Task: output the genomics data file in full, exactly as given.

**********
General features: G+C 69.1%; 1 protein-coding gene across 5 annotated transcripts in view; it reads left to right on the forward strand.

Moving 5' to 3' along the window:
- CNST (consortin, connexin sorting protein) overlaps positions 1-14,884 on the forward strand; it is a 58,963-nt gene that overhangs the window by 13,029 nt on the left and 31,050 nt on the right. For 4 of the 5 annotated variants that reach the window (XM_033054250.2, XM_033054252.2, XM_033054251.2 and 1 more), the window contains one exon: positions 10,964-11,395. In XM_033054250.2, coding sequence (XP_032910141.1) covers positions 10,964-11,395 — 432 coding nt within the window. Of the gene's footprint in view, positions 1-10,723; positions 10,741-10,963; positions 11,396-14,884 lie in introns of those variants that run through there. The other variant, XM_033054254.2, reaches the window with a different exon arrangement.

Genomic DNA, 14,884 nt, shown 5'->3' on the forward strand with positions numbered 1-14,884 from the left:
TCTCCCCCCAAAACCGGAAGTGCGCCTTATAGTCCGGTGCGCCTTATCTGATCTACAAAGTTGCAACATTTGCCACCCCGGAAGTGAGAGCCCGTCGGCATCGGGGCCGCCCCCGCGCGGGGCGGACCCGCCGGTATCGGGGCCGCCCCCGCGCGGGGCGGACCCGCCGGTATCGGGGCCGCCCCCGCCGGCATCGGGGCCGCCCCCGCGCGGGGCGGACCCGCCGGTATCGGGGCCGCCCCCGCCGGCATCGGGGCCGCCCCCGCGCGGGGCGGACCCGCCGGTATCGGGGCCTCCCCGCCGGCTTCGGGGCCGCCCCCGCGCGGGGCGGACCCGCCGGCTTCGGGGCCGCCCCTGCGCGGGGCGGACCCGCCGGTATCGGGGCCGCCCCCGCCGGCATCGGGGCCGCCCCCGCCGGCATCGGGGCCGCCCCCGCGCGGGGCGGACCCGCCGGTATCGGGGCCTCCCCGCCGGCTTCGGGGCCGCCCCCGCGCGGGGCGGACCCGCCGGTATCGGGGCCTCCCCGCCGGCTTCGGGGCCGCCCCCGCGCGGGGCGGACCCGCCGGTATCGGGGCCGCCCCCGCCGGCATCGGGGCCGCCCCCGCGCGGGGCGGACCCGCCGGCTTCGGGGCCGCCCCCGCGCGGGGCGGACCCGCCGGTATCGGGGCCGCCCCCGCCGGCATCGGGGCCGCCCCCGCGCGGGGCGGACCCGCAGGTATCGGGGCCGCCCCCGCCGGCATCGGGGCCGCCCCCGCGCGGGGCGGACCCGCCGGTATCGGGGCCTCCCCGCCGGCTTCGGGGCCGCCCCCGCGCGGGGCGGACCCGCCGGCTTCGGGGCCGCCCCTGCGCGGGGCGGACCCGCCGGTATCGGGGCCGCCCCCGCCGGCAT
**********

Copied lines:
General features: G+C 69.1%; 1 protein-coding gene across 5 annotated transcripts in view; it reads left to right on the forward strand.

Moving 5' to 3' along the window:
- CNST (consortin, connexin sorting protein) overlaps positions 1-14,884 on the forward strand; it is a 58,963-nt gene that overhangs the window by 13,029 nt on the left and 31,050 nt on the right. For 4 of the 5 annotated variants that reach the window (XM_033054250.2, XM_033054252.2, XM_033054251.2 and 1 more), the window contains one exon: positions 10,964-11,395. In XM_033054250.2, coding sequence (XP_032910141.1) covers positions 10,964-11,395 — 432 coding nt within the window. Of the gene's footprint in view, positions 1-10,723; positions 10,741-10,963; positions 11,396-14,884 lie in introns of those variants that run through there. The other variant, XM_033054254.2, reaches the window with a different exon arrangement.

Genomic DNA, 14,884 nt, shown 5'->3' on the forward strand with positions numbered 1-14,884 from the left:
TCTCCCCCCAAAACCGGAAGTGCGCCTTATAGTCCGGTGCGCCTTATCTGATCTACAAAGTTGCAACATTTGCCACCCCGGAAGTGAGAGCCCGTCGGCATCGGGGCCGCCCCCGCGCGGGGCGGACCCGCCGGTATCGGGGCCGCCCCCGCGCGGGGCGGACCCGCCGGTATCGGGGCCGCCCCCGCCGGCATCGGGGCCGCCCCCGCGCGGGGCGGACCCGCCGGTATCGGGGCCGCCCCCGCCGGCATCGGGGCCGCCCCCGCGCGGGGCGGACCCGCCGGTATCGGGGCCTCCCCGCCGGCTTCGGGGCCGCCCCCGCGCGGGGCGGACCCGCCGGCTTCGGGGCCGCCCCTGCGCGGGGCGGACCCGCCGGTATCGGGGCCGCCCCCGCCGGCATCGGGGCCGCCCCCGCCGGCATCGGGGCCGCCCCCGCGCGGGGCGGACCCGCCGGTATCGGGGCCTCCCCGCCGGCTTCGGGGCCGCCCCCGCGCGGGGCGGACCCGCCGGTATCGGGGCCTCCCCGCCGGCTTCGGGGCCGCCCCCGCGCGGGGCGGACCCGCCGGTATCGGGGCCGCCCCCGCCGGCATCGGGGCCGCCCCCGCGCGGGGCGGACCCGCCGGCTTCGGGGCCGCCCCCGCGCGGGGCGGACCCGCCGGTATCGGGGCCGCCCCCGCCGGCATCGGGGCCGCCCCCGCGCGGGGCGGACCCGCAGGTATCGGGGCCGCCCCCGCCGGCATCGGGGCCGCCCCCGCGCGGGGCGGACCCGCCGGTATCGGGGCCTCCCCGCCGGCTTCGGGGCCGCCCCCGCGCGGGGCGGACCCGCCGGCTTCGGGGCCGCCCCTGCGCGGGGCGGACCCGCCGGTATCGGGGCCGCCCCCGCCGGCAT